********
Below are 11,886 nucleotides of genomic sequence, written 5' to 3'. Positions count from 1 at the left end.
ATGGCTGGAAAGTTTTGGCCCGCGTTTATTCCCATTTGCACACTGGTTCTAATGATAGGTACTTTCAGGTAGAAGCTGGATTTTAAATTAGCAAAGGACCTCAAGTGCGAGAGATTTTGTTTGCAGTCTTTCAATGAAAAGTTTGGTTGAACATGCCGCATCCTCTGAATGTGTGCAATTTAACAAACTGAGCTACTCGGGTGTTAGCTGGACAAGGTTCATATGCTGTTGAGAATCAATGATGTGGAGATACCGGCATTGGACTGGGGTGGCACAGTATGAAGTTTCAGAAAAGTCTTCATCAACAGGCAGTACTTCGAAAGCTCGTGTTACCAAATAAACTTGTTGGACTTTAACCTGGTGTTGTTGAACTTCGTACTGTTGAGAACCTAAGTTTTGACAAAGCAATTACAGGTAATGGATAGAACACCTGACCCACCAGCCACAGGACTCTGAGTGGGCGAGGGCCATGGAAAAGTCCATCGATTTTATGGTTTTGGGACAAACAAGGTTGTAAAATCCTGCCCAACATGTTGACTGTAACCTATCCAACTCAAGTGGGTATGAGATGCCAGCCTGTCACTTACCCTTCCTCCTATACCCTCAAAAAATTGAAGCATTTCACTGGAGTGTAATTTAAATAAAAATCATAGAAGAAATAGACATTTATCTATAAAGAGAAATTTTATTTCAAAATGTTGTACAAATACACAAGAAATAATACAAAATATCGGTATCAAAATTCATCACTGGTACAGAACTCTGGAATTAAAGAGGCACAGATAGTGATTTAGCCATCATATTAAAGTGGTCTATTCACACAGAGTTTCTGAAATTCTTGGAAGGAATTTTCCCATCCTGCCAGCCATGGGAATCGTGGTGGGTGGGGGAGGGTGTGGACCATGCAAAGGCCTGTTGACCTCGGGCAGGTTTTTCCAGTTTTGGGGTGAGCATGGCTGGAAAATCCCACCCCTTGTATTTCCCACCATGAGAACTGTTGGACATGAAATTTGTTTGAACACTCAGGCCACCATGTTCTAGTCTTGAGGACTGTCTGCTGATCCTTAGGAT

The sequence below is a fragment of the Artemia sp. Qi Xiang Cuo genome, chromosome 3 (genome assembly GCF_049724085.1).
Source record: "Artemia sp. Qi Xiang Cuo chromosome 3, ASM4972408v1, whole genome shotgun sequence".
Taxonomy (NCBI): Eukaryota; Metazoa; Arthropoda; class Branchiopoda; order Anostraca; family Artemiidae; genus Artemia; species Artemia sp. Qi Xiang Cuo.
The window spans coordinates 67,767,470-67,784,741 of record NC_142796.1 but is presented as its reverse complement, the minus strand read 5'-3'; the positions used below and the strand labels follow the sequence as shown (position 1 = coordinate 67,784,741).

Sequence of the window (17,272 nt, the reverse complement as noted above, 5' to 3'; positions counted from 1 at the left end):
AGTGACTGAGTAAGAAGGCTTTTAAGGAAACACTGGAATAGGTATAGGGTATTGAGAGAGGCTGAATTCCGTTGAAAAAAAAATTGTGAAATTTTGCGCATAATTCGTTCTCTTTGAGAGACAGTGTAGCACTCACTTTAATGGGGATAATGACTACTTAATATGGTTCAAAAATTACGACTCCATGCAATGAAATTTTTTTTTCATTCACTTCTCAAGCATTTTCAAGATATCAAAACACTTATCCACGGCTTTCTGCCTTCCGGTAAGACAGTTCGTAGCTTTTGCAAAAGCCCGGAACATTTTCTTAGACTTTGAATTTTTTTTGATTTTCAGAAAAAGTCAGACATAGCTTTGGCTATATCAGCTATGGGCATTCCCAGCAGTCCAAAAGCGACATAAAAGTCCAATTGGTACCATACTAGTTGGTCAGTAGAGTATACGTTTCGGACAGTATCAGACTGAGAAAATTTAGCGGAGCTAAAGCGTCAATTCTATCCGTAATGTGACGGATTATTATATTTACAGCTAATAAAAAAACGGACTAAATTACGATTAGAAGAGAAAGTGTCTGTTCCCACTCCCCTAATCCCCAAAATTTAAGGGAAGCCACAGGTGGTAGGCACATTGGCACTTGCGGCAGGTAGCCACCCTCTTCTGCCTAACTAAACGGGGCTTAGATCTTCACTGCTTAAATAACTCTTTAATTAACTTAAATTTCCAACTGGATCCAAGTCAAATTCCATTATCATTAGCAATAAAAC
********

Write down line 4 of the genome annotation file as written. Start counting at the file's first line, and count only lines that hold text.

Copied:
Source record: "Artemia sp. Qi Xiang Cuo chromosome 3, ASM4972408v1, whole genome shotgun sequence".